For the past several years I have preached in a couple of camp meetings each year. Alabama doesn’t have but a few camp meetings, so I suspect most Alabamians have never visited a camp meeting. This is not true in our neighbor states of Georgia and Mississippi where many camp meetings are a time-honored tradition.
Most of the camp meetings are over 150 years old. Some of the camp meetings last a week, or ten days or even two weeks. Most of them have a large, open-air tabernacle in the center of the camp ground that can seat in excess of 400 people. Usually they are surrounded by cabins or what they call “tents.” Many of them have more than 50 tents, and some tents sleep as many as 20 people.
Most of the tents are owned by families and passed down from one generation to the next. Some camp meetings have people on the waiting list to secure a tent. The tents vary from nice, air conditioned cottages to 75-year old un-air-conditioned primitive structures with saw dust floors.
A camp meeting is always held on the same week every year, such as the week following the third Sunday in June. Many families have their family reunions in conjunction with camp meetings. Families always know in advance when the family reunion will occur and make plans to attend. Sometimes as many as 75 people gather in a tent for their family reunion.
While attending Young Harris Junior College in north Georgia and Candler School of Theology at Emory, I remember hearing stories of so many people who made a Christian commitment at a camp meeting, and so many of the people going into ministry were called to preach at a camp meeting. Camp meetings have been a vehicle God has used to change the population of heaven and supply Christian pulpits across this country!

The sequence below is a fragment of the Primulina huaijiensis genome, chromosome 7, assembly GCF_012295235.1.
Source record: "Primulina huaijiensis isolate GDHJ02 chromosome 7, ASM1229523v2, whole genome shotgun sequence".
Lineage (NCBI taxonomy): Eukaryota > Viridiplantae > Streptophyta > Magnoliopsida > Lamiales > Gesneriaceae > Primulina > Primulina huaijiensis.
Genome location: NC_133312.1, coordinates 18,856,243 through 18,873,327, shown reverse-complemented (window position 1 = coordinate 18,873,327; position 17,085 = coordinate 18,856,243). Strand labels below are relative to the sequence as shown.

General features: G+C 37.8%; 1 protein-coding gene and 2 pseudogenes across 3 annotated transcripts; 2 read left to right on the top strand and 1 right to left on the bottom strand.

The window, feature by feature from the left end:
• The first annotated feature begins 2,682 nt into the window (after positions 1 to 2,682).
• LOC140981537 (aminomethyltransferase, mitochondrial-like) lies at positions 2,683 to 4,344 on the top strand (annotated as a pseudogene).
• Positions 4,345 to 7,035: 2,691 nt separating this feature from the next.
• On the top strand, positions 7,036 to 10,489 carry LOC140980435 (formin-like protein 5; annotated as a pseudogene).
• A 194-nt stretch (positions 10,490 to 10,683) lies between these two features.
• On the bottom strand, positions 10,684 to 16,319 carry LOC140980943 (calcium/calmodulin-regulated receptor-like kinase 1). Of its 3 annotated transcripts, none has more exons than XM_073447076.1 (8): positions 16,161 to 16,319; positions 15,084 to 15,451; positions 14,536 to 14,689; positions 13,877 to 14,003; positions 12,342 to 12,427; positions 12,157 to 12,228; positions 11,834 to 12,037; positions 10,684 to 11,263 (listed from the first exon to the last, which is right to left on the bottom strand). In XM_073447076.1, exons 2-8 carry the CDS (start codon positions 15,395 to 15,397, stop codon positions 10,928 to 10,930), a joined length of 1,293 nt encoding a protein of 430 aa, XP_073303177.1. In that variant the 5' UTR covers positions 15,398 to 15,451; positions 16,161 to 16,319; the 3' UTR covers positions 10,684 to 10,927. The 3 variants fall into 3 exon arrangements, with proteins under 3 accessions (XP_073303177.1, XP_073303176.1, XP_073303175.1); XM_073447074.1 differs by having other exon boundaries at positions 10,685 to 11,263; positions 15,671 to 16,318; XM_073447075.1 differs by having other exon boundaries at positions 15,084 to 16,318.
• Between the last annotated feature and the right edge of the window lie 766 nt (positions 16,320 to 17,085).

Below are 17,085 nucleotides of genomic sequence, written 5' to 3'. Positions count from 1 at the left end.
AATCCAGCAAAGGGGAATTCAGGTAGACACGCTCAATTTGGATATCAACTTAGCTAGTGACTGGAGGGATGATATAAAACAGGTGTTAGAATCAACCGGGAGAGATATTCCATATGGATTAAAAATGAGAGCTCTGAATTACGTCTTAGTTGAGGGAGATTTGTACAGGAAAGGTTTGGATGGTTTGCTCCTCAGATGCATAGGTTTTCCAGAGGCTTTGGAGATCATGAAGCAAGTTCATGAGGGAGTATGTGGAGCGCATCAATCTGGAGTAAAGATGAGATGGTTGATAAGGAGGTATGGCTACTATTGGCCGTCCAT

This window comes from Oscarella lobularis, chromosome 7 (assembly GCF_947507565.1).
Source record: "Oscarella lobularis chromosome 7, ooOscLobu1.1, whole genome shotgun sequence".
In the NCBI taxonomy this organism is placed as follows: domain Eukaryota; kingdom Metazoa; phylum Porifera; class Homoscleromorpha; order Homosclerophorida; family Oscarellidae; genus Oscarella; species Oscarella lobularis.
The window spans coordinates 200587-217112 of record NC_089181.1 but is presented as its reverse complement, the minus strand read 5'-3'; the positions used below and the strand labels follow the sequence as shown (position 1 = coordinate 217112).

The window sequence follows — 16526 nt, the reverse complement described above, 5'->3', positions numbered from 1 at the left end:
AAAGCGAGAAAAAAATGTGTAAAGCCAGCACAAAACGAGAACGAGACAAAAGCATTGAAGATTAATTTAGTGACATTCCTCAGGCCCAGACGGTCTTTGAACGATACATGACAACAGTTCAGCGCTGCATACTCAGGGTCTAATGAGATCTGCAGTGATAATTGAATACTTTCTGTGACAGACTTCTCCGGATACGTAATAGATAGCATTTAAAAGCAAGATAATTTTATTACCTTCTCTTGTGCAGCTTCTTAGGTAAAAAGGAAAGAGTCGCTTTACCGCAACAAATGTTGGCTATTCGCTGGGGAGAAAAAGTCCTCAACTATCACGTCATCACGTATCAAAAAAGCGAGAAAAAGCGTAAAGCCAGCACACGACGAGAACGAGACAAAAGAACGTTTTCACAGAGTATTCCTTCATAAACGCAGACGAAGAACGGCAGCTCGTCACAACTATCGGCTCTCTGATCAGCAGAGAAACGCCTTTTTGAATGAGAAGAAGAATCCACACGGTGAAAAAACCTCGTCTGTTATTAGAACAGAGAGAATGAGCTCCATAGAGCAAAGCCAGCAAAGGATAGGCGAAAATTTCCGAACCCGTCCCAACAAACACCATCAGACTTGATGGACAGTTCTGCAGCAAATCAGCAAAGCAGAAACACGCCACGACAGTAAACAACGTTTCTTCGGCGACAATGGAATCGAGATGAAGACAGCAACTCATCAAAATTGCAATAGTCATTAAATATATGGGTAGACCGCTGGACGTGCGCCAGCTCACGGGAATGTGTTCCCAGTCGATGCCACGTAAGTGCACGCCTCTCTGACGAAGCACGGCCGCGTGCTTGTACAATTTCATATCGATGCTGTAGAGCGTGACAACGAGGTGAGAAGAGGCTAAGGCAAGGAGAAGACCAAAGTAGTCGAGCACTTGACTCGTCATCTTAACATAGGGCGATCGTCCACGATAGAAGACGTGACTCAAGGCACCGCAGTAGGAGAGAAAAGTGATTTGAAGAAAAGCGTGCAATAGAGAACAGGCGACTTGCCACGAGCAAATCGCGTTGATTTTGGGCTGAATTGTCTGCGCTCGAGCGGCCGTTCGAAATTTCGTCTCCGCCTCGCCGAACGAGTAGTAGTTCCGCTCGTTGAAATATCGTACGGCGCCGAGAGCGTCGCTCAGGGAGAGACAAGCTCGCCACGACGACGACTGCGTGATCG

Strong Christian programs for children and youth are offered during the camp meeting time. I recently preached twice a day at the Shiloh camp meeting near Carrollton, Georgia. They had 100 young people on campus for the entire week of camp meeting and 13 college students who served as camp counselors. They have a nice dormitory that sleeps 50 boys and another one that sleeps 50 girls. Youth have to sign up early to get a dormitory spot at this camp meeting.
Music is always a vital part of camp meeting. Most often a different church in the area brings their choir for one of the worship services. One night at Shiloh, the Carroll County Symphony brought 40 of their members who supplied special music, and their conductor was the song leader for the week!
Camp meeting stories are inspiring. One night, two 11-year old girls played a clarinet and piano duet. The pianist is a wonderful story of God’s miraculous grace. When her mother was pregnant with her, there were severe complications. The doctors told her parents they should abort the child because she would have little chance of going to term, and no chance of a life without severe handicaps. The God-fearing parents had people at the camp meeting pray. Abortion was not an option. When she was born, she received a perfect bill of health, and today she is a dynamic witness.
You don’t have to go to a camp meeting to have a miracle. Miracles can happen anywhere. God is redefining what is possible in life. I’ve written a book When God Redefines the Possible which many people are finding helpful. It is only available on our website or by calling the ministry office at (334) 270-2149.
Lay people attending camp meetings, most of them whose families have been going to camp meetings for generations, are excited about this venue God is using. The “old time religion” camp meeting is still a venue that is growing and God is using effectively in the 21st Century. We also must ask what new venues God can use to strengthen the faith of our families for generations to come.